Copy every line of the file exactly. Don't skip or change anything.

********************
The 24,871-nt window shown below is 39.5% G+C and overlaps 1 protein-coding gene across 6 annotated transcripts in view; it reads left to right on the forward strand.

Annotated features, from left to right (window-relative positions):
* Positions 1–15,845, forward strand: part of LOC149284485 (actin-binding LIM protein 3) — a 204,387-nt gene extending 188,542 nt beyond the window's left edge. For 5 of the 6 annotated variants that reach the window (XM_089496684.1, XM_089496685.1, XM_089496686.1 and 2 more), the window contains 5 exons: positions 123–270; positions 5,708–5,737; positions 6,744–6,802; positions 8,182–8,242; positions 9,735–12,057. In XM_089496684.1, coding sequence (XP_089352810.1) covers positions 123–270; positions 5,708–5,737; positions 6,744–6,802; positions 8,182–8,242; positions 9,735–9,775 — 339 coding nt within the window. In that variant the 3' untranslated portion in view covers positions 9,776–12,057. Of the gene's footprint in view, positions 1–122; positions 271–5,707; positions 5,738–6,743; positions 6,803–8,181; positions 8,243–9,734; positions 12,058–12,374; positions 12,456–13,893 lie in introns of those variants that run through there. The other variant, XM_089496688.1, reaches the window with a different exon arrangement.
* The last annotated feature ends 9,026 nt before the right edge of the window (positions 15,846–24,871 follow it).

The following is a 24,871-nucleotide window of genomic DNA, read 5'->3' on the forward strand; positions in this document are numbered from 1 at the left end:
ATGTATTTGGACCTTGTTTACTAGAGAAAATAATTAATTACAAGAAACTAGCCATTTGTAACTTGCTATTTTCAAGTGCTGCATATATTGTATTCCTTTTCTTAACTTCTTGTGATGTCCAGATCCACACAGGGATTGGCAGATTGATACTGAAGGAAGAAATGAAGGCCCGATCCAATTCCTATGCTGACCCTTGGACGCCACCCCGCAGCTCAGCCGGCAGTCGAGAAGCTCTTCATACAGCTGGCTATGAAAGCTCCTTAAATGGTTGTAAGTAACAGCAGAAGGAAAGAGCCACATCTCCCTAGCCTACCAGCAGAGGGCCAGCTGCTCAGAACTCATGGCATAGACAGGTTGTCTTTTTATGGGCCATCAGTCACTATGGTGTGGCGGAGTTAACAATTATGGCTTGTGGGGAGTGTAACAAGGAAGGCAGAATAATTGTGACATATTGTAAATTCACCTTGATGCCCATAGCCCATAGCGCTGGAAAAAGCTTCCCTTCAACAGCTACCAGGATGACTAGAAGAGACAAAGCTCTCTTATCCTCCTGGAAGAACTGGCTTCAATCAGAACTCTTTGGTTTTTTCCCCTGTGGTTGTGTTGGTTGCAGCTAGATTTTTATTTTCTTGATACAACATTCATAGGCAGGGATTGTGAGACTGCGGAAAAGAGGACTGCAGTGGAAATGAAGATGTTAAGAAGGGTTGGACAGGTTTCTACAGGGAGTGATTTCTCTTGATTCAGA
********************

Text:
The 24,871-nt window shown below is 39.5% G+C and overlaps 1 protein-coding gene across 6 annotated transcripts in view; it reads left to right on the forward strand.

Annotated features, from left to right (window-relative positions):
* Positions 1–15,845, forward strand: part of LOC149284485 (actin-binding LIM protein 3) — a 204,387-nt gene extending 188,542 nt beyond the window's left edge. For 5 of the 6 annotated variants that reach the window (XM_089496684.1, XM_089496685.1, XM_089496686.1 and 2 more), the window contains 5 exons: positions 123–270; positions 5,708–5,737; positions 6,744–6,802; positions 8,182–8,242; positions 9,735–12,057. In XM_089496684.1, coding sequence (XP_089352810.1) covers positions 123–270; positions 5,708–5,737; positions 6,744–6,802; positions 8,182–8,242; positions 9,735–9,775 — 339 coding nt within the window. In that variant the 3' untranslated portion in view covers positions 9,776–12,057. Of the gene's footprint in view, positions 1–122; positions 271–5,707; positions 5,738–6,743; positions 6,803–8,181; positions 8,243–9,734; positions 12,058–12,374; positions 12,456–13,893 lie in introns of those variants that run through there. The other variant, XM_089496688.1, reaches the window with a different exon arrangement.
* The last annotated feature ends 9,026 nt before the right edge of the window (positions 15,846–24,871 follow it).

The following is a 24,871-nucleotide window of genomic DNA, read 5'->3' on the forward strand; positions in this document are numbered from 1 at the left end:
ATGTATTTGGACCTTGTTTACTAGAGAAAATAATTAATTACAAGAAACTAGCCATTTGTAACTTGCTATTTTCAAGTGCTGCATATATTGTATTCCTTTTCTTAACTTCTTGTGATGTCCAGATCCACACAGGGATTGGCAGATTGATACTGAAGGAAGAAATGAAGGCCCGATCCAATTCCTATGCTGACCCTTGGACGCCACCCCGCAGCTCAGCCGGCAGTCGAGAAGCTCTTCATACAGCTGGCTATGAAAGCTCCTTAAATGGTTGTAAGTAACAGCAGAAGGAAAGAGCCACATCTCCCTAGCCTACCAGCAGAGGGCCAGCTGCTCAGAACTCATGGCATAGACAGGTTGTCTTTTTATGGGCCATCAGTCACTATGGTGTGGCGGAGTTAACAATTATGGCTTGTGGGGAGTGTAACAAGGAAGGCAGAATAATTGTGACATATTGTAAATTCACCTTGATGCCCATAGCCCATAGCGCTGGAAAAAGCTTCCCTTCAACAGCTACCAGGATGACTAGAAGAGACAAAGCTCTCTTATCCTCCTGGAAGAACTGGCTTCAATCAGAACTCTTTGGTTTTTTCCCCTGTGGTTGTGTTGGTTGCAGCTAGATTTTTATTTTCTTGATACAACATTCATAGGCAGGGATTGTGAGACTGCGGAAAAGAGGACTGCAGTGGAAATGAAGATGTTAAGAAGGGTTGGACAGGTTTCTACAGGGAGTGATTTCTCTTGATTCAGA